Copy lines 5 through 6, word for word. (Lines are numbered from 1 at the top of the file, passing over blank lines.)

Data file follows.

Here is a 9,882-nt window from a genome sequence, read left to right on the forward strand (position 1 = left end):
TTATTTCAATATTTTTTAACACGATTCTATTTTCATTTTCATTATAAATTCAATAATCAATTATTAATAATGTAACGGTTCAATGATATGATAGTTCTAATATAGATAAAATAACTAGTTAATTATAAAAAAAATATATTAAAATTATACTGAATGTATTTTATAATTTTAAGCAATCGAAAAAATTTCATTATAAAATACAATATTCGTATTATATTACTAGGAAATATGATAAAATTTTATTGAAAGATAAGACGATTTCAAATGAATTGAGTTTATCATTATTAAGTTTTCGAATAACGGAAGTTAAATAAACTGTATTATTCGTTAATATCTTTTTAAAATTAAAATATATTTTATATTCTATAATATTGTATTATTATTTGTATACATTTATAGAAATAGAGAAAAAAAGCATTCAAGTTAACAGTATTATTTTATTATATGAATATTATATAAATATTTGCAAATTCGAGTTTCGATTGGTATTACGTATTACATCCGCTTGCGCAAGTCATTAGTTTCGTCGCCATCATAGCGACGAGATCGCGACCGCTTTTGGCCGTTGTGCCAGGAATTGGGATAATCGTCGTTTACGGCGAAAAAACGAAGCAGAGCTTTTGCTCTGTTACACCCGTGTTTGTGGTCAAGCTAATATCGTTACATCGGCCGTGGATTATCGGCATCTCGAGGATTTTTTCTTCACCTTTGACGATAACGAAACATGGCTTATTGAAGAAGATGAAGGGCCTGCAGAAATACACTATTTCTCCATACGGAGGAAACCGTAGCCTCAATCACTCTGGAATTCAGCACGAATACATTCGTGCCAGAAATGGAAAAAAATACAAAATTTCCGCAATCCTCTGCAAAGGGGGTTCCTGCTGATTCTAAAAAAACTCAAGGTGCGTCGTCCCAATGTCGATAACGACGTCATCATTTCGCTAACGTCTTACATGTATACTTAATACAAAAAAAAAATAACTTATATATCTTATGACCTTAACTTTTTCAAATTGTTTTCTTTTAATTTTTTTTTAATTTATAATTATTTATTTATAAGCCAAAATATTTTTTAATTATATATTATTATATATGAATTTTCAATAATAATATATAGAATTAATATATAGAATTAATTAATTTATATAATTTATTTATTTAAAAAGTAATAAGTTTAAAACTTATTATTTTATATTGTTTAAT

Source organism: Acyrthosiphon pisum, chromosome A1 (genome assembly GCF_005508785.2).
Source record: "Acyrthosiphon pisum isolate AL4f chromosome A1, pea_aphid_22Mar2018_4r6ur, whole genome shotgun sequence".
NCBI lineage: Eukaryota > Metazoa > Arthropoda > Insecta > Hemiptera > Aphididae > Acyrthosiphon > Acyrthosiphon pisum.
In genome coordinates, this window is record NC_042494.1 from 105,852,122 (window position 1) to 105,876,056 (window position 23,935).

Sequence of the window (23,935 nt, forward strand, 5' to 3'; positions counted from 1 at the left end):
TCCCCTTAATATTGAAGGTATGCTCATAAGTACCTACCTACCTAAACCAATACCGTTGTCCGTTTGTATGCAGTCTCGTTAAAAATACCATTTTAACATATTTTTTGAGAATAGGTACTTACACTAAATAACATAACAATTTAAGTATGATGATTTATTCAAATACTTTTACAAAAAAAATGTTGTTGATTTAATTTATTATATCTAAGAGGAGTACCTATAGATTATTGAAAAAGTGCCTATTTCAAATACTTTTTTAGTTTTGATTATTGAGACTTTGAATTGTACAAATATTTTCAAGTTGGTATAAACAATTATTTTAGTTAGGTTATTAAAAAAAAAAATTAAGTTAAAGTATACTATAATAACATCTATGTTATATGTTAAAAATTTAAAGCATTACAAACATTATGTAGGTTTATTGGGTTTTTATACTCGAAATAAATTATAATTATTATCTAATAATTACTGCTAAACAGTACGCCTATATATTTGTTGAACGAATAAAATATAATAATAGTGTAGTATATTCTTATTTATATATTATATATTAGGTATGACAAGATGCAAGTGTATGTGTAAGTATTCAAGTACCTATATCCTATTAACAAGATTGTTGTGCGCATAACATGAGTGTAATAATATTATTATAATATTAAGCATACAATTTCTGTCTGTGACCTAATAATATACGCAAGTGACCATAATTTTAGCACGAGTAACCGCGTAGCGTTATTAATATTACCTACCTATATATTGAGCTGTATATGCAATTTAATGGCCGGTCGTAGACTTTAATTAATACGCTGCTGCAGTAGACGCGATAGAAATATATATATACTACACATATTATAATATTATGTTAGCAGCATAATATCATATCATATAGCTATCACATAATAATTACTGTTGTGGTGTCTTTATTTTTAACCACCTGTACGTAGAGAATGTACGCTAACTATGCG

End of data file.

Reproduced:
NCBI lineage: Eukaryota > Metazoa > Arthropoda > Insecta > Hemiptera > Aphididae > Acyrthosiphon > Acyrthosiphon pisum.
In genome coordinates, this window is record NC_042494.1 from 105,852,122 (window position 1) to 105,876,056 (window position 23,935).